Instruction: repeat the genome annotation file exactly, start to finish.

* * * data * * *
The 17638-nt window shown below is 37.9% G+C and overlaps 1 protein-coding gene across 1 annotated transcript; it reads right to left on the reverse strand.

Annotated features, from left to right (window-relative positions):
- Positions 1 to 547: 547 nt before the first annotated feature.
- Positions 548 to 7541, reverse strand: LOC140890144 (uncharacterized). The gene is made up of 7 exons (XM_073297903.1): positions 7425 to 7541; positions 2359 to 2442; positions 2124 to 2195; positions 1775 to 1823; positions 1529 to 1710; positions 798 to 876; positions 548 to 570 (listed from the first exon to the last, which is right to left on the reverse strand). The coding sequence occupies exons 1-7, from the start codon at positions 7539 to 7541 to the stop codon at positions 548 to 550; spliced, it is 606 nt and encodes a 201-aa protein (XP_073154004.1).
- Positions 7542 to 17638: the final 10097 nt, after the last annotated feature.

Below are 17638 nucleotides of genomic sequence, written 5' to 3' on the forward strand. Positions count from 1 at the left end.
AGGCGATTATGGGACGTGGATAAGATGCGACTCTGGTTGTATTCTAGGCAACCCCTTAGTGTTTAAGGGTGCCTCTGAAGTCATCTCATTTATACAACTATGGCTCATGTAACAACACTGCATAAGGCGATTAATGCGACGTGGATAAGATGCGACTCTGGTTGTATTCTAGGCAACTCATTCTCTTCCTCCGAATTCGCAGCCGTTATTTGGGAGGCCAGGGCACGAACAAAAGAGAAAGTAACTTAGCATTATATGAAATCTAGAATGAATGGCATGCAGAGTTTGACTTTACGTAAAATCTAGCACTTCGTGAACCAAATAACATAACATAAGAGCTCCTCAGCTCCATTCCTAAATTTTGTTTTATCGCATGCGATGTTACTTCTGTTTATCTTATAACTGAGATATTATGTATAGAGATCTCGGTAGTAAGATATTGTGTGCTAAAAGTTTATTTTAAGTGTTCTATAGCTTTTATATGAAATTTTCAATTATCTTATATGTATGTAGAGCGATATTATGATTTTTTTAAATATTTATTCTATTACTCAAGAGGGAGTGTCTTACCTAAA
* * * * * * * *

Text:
The 17638-nt window shown below is 37.9% G+C and overlaps 1 protein-coding gene across 1 annotated transcript; it reads right to left on the reverse strand.

Annotated features, from left to right (window-relative positions):
- Positions 1 to 547: 547 nt before the first annotated feature.
- Positions 548 to 7541, reverse strand: LOC140890144 (uncharacterized). The gene is made up of 7 exons (XM_073297903.1): positions 7425 to 7541; positions 2359 to 2442; positions 2124 to 2195; positions 1775 to 1823; positions 1529 to 1710; positions 798 to 876; positions 548 to 570 (listed from the first exon to the last, which is right to left on the reverse strand). The coding sequence occupies exons 1-7, from the start codon at positions 7539 to 7541 to the stop codon at positions 548 to 550; spliced, it is 606 nt and encodes a 201-aa protein (XP_073154004.1).
- Positions 7542 to 17638: the final 10097 nt, after the last annotated feature.

Below are 17638 nucleotides of genomic sequence, written 5' to 3' on the forward strand. Positions count from 1 at the left end.
AGGCGATTATGGGACGTGGATAAGATGCGACTCTGGTTGTATTCTAGGCAACCCCTTAGTGTTTAAGGGTGCCTCTGAAGTCATCTCATTTATACAACTATGGCTCATGTAACAACACTGCATAAGGCGATTAATGCGACGTGGATAAGATGCGACTCTGGTTGTATTCTAGGCAACTCATTCTCTTCCTCCGAATTCGCAGCCGTTATTTGGGAGGCCAGGGCACGAACAAAAGAGAAAGTAACTTAGCATTATATGAAATCTAGAATGAATGGCATGCAGAGTTTGACTTTACGTAAAATCTAGCACTTCGTGAACCAAATAACATAACATAAGAGCTCCTCAGCTCCATTCCTAAATTTTGTTTTATCGCATGCGATGTTACTTCTGTTTATCTTATAACTGAGATATTATGTATAGAGATCTCGGTAGTAAGATATTGTGTGCTAAAAGTTTATTTTAAGTGTTCTATAGCTTTTATATGAAATTTTCAATTATCTTATATGTATGTAGAGCGATATTATGATTTTTTTAAATATTTATTCTATTACTCAAGAGGGAGTGTCTTACCTAAA